The Commonwealth was, of course, in no way bound by these suggestions. But it was then apparent that it would be well worth while to confer at Prime Minister and Premier level to explore the possibility of securing agreement on the way in which this question of sovereignty was to be determined and the way in which the off-shore mining code was to be determined. On 5th September last year the then Prime Minister wrote to the Premiers suggesting a summit meeting. Over a period of time favourable replies were received from all the State Premiers. Unfortunately elections supervened before that summit meeting could be held. Now we find the present Government bringing in this Bill in virtual disregard of any interest which the States have in the matter. This is something which this House should deplore, and I suggest that the House should support the amendment which I have moved.

Of course, there are some people who take a simple view of this matter. They thank that if this Bill is passed and a case is then taken to the High Court to decide whether the Commonwealth claims in the Bill are correct this will clear up everything. This is obviously the view of those who brought forward this Bill, but I believe that this is far from the truth. The experience in the United States of America and in Canada is certainly against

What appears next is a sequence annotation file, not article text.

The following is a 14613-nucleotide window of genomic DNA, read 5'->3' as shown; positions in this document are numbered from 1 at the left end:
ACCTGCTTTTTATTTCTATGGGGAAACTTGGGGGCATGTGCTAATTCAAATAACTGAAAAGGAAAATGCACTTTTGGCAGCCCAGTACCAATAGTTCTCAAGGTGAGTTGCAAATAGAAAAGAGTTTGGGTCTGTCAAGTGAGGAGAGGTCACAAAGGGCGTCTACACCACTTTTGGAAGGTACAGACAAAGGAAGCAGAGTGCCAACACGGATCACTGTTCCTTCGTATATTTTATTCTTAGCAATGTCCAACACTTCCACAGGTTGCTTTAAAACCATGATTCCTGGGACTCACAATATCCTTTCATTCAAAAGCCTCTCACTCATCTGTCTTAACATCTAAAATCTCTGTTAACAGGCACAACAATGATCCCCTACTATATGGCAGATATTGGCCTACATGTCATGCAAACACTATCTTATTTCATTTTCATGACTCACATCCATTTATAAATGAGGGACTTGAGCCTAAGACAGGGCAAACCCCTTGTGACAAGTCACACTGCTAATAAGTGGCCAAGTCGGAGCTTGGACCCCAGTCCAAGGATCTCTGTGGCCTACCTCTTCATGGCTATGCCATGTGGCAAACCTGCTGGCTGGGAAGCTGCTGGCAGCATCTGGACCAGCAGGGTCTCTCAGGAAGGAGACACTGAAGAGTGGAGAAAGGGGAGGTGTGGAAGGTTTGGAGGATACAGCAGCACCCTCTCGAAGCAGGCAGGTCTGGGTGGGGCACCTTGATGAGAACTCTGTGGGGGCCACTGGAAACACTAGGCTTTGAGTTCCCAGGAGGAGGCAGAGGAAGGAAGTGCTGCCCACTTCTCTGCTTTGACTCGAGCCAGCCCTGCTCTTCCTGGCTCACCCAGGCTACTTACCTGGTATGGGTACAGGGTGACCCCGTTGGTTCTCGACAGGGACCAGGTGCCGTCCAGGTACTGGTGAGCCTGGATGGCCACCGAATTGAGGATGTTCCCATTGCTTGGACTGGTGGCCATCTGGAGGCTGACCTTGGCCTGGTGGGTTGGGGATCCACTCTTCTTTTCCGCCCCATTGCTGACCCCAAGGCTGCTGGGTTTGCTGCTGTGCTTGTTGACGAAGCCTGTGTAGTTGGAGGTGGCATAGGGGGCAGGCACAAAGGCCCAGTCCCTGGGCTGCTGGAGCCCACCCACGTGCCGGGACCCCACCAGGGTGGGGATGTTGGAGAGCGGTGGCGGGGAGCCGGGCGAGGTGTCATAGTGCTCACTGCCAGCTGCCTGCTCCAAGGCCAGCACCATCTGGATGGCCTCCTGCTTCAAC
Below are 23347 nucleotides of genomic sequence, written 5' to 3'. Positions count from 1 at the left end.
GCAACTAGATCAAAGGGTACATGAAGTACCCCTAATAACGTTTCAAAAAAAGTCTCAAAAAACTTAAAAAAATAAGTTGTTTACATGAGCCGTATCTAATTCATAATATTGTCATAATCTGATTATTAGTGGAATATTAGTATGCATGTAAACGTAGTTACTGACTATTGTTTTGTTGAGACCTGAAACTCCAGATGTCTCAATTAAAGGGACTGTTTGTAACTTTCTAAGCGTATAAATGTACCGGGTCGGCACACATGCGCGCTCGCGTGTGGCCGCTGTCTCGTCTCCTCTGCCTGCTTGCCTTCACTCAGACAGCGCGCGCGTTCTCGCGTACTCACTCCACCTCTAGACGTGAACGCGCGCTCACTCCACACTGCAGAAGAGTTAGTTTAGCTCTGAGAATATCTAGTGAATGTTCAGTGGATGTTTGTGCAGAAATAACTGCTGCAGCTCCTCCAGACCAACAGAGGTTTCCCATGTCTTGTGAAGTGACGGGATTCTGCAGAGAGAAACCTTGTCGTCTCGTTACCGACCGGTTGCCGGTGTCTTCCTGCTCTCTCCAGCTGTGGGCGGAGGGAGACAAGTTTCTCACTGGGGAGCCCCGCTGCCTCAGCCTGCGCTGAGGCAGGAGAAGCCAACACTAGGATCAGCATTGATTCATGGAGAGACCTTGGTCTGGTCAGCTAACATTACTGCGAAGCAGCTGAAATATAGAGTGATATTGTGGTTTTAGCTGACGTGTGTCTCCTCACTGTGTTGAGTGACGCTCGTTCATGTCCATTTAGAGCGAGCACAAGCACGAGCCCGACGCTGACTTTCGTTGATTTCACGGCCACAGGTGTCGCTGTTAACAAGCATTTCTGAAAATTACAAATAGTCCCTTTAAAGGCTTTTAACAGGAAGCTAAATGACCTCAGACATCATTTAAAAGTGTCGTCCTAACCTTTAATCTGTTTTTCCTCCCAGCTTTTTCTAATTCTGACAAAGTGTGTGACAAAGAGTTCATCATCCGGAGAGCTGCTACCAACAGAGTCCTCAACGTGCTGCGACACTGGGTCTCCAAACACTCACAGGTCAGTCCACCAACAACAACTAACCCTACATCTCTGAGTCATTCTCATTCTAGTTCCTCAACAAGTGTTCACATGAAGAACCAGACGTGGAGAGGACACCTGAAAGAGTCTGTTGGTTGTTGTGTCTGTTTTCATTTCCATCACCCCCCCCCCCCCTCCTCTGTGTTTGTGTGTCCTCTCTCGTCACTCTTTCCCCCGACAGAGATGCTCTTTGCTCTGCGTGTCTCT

I am strictly limited as to time. The Government has placed a time limit on this debate and there are many honourable members on this side of the House who wish to speak to this Bil!. I will have to confine my remarks and will give one example of the kind of problem which this Bill produces but does not solve. It is not the only problem; there are many, but this will serve as an example. I refer to the way in which this Bill deals with inland waters. Inland waters are those waters included in bays, gulfs, the estuaries of rivers, in ports and in harbours. At the present time, and since Federation, these have been treated as within the jurisdic- tion of the States. State laws run as to the control of small boats, as to maritime control and in other ways in these inland waters. This Bill, with some exceptions I shall mention in a moment, claims that the Commonwealth has sovereignty over all internal waters - that is, all bays, gulfs, estuaries, ports and harbours. This is provided for in clause 10 of the Bill. What is the present position? What is the extent of the exceptions which are provided for in clause 14 of this Bill?

At the time of Federation in. 1901 the extent of bays was determined according to the common law, and under the common law there were various tests. One of these tests was that using the headlands of bays as a baseline the waters could be closed off. This was according to what the human sight could see. I think days on which there was a fog were disregarded. Another test was applied. They took the territorial sea, which was then a 3-mile limit, originally based on the length of a cannon shot, and between the heads of bays, if it were not more than 6 miles, the waters were closed off and everything inside was inland waters. This was the position in 1901. Those waters, of course, were within the jurisdiction of the States just as much as if they were dry land. Since then there have been developments in the law relating to inland waters.